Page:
Victorian Crime Fiction, Sherlock Holmes, the modern detective novel and TV programme - Neil McCaw at CSI Portsmouth - 5 Nov.

CSI Portsmouth on Saturday 5 November 2011 where crime fiction meets crime fact, has a great programme of speakers lined up including international best selling crime authors, Mark Billingham, John Harvey, and Michael Ridpath who will be appearing with Pauline Rowson on a panel debate in the afternoon along with police, scene of crime and forensic psychology experts. In the morning there are some interesting and entertaining speakers and one of these is Victorian crime fiction expert, Dr Neil McCaw.

Sherlock Holmes fans are in for a treat because Dr Neil McCaw will be talking about Victorian crime fiction: the influence of Holmes and Conan Doyle.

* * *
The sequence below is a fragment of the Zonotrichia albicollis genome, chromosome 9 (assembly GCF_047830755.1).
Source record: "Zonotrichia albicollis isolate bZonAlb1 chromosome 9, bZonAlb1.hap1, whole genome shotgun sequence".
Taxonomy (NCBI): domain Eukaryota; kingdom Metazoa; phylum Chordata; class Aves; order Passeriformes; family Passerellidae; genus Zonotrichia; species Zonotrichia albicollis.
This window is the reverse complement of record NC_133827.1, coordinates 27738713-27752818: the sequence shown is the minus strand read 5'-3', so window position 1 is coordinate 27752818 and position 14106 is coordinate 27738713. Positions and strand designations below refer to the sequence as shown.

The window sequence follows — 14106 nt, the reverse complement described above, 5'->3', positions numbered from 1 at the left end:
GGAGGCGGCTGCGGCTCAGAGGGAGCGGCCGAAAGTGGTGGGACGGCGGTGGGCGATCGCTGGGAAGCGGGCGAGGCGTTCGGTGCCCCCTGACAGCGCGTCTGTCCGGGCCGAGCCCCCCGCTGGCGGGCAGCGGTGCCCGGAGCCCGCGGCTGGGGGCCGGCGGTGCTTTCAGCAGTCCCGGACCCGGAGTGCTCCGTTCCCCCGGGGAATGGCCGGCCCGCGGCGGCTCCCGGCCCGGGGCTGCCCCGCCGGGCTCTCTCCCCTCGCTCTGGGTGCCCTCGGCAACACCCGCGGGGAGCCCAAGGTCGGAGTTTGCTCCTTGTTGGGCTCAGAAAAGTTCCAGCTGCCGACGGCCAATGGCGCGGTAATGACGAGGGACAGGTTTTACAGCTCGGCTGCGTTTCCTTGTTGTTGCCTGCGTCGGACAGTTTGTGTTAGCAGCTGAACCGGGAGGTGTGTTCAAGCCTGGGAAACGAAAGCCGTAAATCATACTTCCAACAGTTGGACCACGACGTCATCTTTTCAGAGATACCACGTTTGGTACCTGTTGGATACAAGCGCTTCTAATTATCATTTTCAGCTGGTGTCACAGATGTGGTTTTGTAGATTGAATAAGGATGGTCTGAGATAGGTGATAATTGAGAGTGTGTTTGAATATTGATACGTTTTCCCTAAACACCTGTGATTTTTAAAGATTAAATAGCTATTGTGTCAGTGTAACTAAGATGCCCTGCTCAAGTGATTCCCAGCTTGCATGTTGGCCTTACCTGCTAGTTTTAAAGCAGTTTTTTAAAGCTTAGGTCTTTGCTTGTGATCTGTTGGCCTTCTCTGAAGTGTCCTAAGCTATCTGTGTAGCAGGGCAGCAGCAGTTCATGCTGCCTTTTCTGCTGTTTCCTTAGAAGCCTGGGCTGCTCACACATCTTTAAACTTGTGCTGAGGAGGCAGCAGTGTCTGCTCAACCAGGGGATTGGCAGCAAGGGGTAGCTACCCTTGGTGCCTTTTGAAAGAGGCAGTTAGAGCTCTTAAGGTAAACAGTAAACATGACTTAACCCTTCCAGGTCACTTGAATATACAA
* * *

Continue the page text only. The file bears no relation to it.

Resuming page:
Where did modern crime fiction begin? What or who kick-started the craving for the fictional detective both in novels and latterly on television? Whatever your ideas on this, unarguably one of the greatest fictional detectives is Sherlock Holmes.

Dr McCaw is Academic Director of the Arthur Conan Doyle Collection, Lancelyn Green Bequest, one of the largest collections of Holmes/Conan Doyle material in the world. He provides a fascinating insight into the role of Conan Doyle and Sherlock Holmes in the development of detective fiction as a genre in the C19th and C20th centuries.

Neil McCaw is Reader in Literature and Culture at the University of Winchester. His books include 'George Eliot and Victorian Historiography' (2000), Writing Irishness in Nineteenth-Century British Culture' (2004), 'How to Read Texts' (2008) and 'Adapting Detective Fiction: Crime, Englishness and the TV Detectives' (2010) in addition to a number of articles and chapters on C19th and C20th literature and culture.

See more information on CSI Portsmouth and the full programme. Saturday 5 November at John Pounds Centre, Queen, Street, Portsmouth

Tickets on sale from the Box Office + 44 (0)23 9268 8685.

Tickets cost £5 for the morning and £7 for the afternoon with a discounted ticket of £10 for the whole day which includes £3 off the price of a book bought at the event.

Comments